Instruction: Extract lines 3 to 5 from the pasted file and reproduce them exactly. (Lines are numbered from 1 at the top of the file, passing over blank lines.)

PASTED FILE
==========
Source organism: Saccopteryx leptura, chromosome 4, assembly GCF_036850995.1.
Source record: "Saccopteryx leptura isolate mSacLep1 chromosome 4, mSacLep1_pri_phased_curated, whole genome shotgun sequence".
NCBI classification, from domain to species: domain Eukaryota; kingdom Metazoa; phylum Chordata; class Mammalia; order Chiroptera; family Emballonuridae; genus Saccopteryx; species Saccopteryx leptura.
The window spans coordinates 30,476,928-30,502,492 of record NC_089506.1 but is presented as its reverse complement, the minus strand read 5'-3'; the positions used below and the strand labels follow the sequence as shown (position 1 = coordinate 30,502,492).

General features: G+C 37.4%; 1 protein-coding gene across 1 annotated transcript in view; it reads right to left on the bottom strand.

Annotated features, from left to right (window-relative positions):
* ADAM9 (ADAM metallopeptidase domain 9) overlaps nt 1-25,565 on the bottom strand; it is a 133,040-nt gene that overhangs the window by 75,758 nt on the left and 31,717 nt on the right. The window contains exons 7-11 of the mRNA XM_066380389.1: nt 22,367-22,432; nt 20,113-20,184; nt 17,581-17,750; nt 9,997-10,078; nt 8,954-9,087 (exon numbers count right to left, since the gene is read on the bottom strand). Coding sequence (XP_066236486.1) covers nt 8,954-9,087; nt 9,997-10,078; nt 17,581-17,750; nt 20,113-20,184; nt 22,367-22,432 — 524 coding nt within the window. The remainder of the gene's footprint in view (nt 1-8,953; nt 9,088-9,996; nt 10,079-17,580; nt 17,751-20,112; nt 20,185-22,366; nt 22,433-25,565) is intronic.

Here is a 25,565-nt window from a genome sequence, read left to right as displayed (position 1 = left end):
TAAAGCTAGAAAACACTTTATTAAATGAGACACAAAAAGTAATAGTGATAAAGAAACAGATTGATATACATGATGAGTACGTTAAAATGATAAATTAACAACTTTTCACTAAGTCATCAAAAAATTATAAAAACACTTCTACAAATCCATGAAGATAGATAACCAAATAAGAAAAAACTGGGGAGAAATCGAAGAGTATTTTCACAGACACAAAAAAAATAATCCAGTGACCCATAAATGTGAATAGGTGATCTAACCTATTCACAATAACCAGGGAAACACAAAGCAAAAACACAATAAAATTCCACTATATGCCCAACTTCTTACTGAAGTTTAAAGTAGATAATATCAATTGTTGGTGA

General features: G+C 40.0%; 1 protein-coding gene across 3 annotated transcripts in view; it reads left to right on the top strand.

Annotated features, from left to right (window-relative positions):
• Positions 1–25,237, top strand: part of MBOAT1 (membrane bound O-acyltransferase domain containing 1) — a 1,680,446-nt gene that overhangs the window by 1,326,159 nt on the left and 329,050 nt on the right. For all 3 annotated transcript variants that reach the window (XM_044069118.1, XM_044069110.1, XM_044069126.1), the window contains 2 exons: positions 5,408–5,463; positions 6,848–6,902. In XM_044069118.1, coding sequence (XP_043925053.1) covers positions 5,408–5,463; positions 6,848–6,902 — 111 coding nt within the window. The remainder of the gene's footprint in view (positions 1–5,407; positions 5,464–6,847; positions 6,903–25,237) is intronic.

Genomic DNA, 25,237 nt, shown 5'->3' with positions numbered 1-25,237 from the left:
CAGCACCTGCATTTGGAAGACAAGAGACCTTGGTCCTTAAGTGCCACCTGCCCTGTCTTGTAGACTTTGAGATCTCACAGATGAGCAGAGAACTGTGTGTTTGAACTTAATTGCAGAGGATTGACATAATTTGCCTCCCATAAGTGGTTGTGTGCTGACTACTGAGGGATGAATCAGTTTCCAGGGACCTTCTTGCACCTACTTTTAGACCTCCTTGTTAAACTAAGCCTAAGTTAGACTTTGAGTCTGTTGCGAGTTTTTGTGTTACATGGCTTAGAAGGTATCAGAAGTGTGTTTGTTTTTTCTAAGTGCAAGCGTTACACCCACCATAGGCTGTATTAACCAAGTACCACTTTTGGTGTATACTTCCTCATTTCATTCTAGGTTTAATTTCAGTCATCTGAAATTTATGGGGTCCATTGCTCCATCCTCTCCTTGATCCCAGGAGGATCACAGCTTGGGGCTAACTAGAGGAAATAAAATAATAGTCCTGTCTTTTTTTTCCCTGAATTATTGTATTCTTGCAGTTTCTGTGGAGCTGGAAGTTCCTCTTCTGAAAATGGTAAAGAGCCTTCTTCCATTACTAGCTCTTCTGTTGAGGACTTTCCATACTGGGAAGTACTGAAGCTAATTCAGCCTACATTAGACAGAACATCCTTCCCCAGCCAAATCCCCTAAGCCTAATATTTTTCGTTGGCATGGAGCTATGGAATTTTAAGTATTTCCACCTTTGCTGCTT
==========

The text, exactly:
NCBI classification, from domain to species: domain Eukaryota; kingdom Metazoa; phylum Chordata; class Mammalia; order Chiroptera; family Emballonuridae; genus Saccopteryx; species Saccopteryx leptura.
The window spans coordinates 30,476,928-30,502,492 of record NC_089506.1 but is presented as its reverse complement, the minus strand read 5'-3'; the positions used below and the strand labels follow the sequence as shown (position 1 = coordinate 30,502,492).

General features: G+C 37.4%; 1 protein-coding gene across 1 annotated transcript in view; it reads right to left on the bottom strand.